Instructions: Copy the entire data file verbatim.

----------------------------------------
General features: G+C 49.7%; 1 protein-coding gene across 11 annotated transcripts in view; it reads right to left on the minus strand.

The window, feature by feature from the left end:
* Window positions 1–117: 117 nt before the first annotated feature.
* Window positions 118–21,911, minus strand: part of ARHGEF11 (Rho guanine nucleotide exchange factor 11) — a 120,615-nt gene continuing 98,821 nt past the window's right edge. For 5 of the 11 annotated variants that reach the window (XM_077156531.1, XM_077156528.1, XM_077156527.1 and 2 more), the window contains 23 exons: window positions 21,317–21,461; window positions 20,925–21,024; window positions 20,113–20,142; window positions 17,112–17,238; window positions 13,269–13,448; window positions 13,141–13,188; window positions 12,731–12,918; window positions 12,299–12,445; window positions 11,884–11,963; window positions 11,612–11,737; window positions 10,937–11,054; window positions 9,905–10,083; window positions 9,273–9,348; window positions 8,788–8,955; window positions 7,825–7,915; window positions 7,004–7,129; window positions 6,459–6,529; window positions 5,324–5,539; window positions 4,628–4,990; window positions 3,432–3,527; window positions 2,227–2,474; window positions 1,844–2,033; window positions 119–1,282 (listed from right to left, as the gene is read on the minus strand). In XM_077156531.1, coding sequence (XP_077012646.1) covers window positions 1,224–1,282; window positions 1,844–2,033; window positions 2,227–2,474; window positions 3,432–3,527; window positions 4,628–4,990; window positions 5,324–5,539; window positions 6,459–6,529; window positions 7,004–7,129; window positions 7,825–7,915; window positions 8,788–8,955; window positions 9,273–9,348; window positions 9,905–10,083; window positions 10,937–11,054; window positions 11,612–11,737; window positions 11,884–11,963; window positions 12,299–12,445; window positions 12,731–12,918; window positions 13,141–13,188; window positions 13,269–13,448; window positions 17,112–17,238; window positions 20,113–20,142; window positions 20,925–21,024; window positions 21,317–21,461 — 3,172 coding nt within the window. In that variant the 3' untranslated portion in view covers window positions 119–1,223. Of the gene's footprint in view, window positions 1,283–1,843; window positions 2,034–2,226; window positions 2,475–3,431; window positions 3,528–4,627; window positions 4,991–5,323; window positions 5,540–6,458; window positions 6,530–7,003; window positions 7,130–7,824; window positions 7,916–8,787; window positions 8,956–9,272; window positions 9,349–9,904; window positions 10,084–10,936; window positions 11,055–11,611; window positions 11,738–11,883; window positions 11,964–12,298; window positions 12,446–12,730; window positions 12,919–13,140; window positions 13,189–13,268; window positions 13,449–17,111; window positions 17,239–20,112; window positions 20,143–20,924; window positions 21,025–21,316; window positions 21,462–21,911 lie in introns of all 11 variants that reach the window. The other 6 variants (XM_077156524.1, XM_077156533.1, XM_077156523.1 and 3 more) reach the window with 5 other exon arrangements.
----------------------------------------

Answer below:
General features: G+C 49.7%; 1 protein-coding gene across 11 annotated transcripts in view; it reads right to left on the minus strand.

The window, feature by feature from the left end:
* Window positions 1–117: 117 nt before the first annotated feature.
* Window positions 118–21,911, minus strand: part of ARHGEF11 (Rho guanine nucleotide exchange factor 11) — a 120,615-nt gene continuing 98,821 nt past the window's right edge. For 5 of the 11 annotated variants that reach the window (XM_077156531.1, XM_077156528.1, XM_077156527.1 and 2 more), the window contains 23 exons: window positions 21,317–21,461; window positions 20,925–21,024; window positions 20,113–20,142; window positions 17,112–17,238; window positions 13,269–13,448; window positions 13,141–13,188; window positions 12,731–12,918; window positions 12,299–12,445; window positions 11,884–11,963; window positions 11,612–11,737; window positions 10,937–11,054; window positions 9,905–10,083; window positions 9,273–9,348; window positions 8,788–8,955; window positions 7,825–7,915; window positions 7,004–7,129; window positions 6,459–6,529; window positions 5,324–5,539; window positions 4,628–4,990; window positions 3,432–3,527; window positions 2,227–2,474; window positions 1,844–2,033; window positions 119–1,282 (listed from right to left, as the gene is read on the minus strand). In XM_077156531.1, coding sequence (XP_077012646.1) covers window positions 1,224–1,282; window positions 1,844–2,033; window positions 2,227–2,474; window positions 3,432–3,527; window positions 4,628–4,990; window positions 5,324–5,539; window positions 6,459–6,529; window positions 7,004–7,129; window positions 7,825–7,915; window positions 8,788–8,955; window positions 9,273–9,348; window positions 9,905–10,083; window positions 10,937–11,054; window positions 11,612–11,737; window positions 11,884–11,963; window positions 12,299–12,445; window positions 12,731–12,918; window positions 13,141–13,188; window positions 13,269–13,448; window positions 17,112–17,238; window positions 20,113–20,142; window positions 20,925–21,024; window positions 21,317–21,461 — 3,172 coding nt within the window. In that variant the 3' untranslated portion in view covers window positions 119–1,223. Of the gene's footprint in view, window positions 1,283–1,843; window positions 2,034–2,226; window positions 2,475–3,431; window positions 3,528–4,627; window positions 4,991–5,323; window positions 5,540–6,458; window positions 6,530–7,003; window positions 7,130–7,824; window positions 7,916–8,787; window positions 8,956–9,272; window positions 9,349–9,904; window positions 10,084–10,936; window positions 11,055–11,611; window positions 11,738–11,883; window positions 11,964–12,298; window positions 12,446–12,730; window positions 12,919–13,140; window positions 13,189–13,268; window positions 13,449–17,111; window positions 17,239–20,112; window positions 20,143–20,924; window positions 21,025–21,316; window positions 21,462–21,911 lie in introns of all 11 variants that reach the window. The other 6 variants (XM_077156524.1, XM_077156533.1, XM_077156523.1 and 3 more) reach the window with 5 other exon arrangements.